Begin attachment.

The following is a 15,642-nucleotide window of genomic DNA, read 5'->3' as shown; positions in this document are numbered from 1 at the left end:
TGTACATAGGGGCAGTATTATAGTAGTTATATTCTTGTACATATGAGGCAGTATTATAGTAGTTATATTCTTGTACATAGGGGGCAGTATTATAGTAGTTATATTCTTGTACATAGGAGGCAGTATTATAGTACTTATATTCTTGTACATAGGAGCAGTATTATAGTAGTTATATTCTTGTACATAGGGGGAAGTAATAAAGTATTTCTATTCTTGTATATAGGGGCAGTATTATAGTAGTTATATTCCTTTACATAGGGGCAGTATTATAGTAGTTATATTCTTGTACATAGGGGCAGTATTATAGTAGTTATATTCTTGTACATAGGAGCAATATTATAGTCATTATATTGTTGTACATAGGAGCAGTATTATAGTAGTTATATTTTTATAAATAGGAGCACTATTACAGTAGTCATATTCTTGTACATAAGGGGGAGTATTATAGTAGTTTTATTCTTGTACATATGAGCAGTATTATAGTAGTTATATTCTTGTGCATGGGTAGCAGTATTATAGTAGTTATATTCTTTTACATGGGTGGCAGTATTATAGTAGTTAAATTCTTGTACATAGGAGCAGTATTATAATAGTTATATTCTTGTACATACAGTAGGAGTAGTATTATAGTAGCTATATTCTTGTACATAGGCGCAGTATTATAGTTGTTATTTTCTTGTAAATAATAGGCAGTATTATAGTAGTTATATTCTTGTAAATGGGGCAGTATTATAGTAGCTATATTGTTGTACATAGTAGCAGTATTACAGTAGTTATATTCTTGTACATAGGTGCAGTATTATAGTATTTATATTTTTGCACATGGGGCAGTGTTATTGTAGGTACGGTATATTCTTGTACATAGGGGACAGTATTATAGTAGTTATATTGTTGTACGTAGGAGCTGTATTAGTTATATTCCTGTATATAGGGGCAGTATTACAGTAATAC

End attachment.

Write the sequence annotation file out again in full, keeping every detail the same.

The following is a 15,642-nucleotide window of genomic DNA, read 5'->3' as shown; positions in this document are numbered from 1 at the left end:
TGTACATAGGGGCAGTATTATAGTAGTTATATTCTTGTACATATGAGGCAGTATTATAGTAGTTATATTCTTGTACATAGGGGGCAGTATTATAGTAGTTATATTCTTGTACATAGGAGGCAGTATTATAGTACTTATATTCTTGTACATAGGAGCAGTATTATAGTAGTTATATTCTTGTACATAGGGGGAAGTAATAAAGTATTTCTATTCTTGTATATAGGGGCAGTATTATAGTAGTTATATTCCTTTACATAGGGGCAGTATTATAGTAGTTATATTCTTGTACATAGGGGCAGTATTATAGTAGTTATATTCTTGTACATAGGAGCAATATTATAGTCATTATATTGTTGTACATAGGAGCAGTATTATAGTAGTTATATTTTTATAAATAGGAGCACTATTACAGTAGTCATATTCTTGTACATAAGGGGGAGTATTATAGTAGTTTTATTCTTGTACATATGAGCAGTATTATAGTAGTTATATTCTTGTGCATGGGTAGCAGTATTATAGTAGTTATATTCTTTTACATGGGTGGCAGTATTATAGTAGTTAAATTCTTGTACATAGGAGCAGTATTATAATAGTTATATTCTTGTACATACAGTAGGAGTAGTATTATAGTAGCTATATTCTTGTACATAGGCGCAGTATTATAGTTGTTATTTTCTTGTAAATAATAGGCAGTATTATAGTAGTTATATTCTTGTAAATGGGGCAGTATTATAGTAGCTATATTGTTGTACATAGTAGCAGTATTACAGTAGTTATATTCTTGTACATAGGTGCAGTATTATAGTATTTATATTTTTGCACATGGGGCAGTGTTATTGTAGGTACGGTATATTCTTGTACATAGGGGACAGTATTATAGTAGTTATATTGTTGTACGTAGGAGCTGTATTAGTTATATTCCTGTATATAGGGGCAGTATTACAGTAATAC